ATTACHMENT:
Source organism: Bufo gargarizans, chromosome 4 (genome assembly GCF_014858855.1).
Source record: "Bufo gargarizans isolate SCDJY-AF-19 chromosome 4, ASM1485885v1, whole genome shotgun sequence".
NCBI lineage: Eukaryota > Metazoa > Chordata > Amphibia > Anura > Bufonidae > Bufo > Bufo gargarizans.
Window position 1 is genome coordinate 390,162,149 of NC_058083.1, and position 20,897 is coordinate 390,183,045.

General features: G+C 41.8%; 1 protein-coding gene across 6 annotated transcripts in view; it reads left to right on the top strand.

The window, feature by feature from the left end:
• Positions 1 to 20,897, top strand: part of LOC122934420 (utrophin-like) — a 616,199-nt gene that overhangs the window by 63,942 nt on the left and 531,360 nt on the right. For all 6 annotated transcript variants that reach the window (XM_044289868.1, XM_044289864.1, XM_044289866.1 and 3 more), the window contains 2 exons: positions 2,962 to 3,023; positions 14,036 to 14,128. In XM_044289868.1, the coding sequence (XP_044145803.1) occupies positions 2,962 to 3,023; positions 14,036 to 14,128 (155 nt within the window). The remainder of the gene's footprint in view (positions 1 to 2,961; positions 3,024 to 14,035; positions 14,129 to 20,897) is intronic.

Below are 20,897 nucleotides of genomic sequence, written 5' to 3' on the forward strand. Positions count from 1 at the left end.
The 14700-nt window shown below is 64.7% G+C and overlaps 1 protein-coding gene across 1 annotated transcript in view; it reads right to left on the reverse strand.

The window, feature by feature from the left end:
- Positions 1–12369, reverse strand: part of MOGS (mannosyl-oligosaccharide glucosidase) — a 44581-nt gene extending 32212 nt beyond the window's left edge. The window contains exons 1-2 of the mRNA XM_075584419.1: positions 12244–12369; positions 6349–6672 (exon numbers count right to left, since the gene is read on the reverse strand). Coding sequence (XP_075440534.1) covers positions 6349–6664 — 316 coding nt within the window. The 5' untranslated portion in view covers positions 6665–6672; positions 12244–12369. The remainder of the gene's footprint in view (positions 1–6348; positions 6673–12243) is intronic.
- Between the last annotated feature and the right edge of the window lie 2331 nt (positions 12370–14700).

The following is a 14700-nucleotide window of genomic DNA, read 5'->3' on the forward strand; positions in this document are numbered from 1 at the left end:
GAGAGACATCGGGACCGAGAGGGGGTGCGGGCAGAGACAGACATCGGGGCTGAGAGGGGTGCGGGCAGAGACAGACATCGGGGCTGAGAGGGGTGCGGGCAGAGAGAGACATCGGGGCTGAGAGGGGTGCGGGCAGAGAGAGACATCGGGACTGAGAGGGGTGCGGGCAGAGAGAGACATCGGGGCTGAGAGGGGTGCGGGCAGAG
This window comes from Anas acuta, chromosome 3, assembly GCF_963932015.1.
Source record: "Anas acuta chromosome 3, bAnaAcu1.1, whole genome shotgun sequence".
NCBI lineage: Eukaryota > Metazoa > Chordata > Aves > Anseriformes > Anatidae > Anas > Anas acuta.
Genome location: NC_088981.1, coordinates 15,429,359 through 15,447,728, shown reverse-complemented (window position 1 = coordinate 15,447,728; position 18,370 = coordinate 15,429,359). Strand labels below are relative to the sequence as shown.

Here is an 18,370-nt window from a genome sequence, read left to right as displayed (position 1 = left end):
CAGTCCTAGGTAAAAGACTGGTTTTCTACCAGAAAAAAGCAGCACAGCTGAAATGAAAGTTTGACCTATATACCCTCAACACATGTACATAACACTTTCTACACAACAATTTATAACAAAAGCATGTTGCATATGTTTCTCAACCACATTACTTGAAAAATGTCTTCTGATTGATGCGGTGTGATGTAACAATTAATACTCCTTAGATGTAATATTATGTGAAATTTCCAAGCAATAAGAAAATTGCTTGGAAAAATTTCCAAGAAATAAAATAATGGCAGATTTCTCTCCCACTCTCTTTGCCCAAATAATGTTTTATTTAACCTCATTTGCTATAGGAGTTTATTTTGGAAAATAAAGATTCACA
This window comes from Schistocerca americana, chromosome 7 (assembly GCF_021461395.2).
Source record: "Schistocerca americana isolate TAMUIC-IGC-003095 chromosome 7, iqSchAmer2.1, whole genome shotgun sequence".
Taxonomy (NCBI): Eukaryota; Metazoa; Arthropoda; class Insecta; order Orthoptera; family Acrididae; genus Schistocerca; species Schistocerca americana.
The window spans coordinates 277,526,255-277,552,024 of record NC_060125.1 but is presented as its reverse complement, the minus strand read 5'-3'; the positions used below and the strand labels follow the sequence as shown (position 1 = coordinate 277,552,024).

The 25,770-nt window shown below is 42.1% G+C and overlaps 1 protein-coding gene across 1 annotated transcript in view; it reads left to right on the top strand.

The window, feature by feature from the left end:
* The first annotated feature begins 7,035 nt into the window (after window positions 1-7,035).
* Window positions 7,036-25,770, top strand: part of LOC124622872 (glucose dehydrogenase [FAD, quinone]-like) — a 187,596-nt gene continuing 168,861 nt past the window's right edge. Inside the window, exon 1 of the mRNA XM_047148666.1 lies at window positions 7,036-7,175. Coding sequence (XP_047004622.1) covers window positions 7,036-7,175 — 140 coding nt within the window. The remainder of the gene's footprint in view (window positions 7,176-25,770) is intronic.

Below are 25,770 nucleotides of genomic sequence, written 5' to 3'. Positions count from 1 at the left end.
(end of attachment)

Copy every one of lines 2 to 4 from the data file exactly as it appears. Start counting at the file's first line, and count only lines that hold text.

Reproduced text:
Source record: "Bufo gargarizans isolate SCDJY-AF-19 chromosome 4, ASM1485885v1, whole genome shotgun sequence".
NCBI lineage: Eukaryota > Metazoa > Chordata > Amphibia > Anura > Bufonidae > Bufo > Bufo gargarizans.
Window position 1 is genome coordinate 390,162,149 of NC_058083.1, and position 20,897 is coordinate 390,183,045.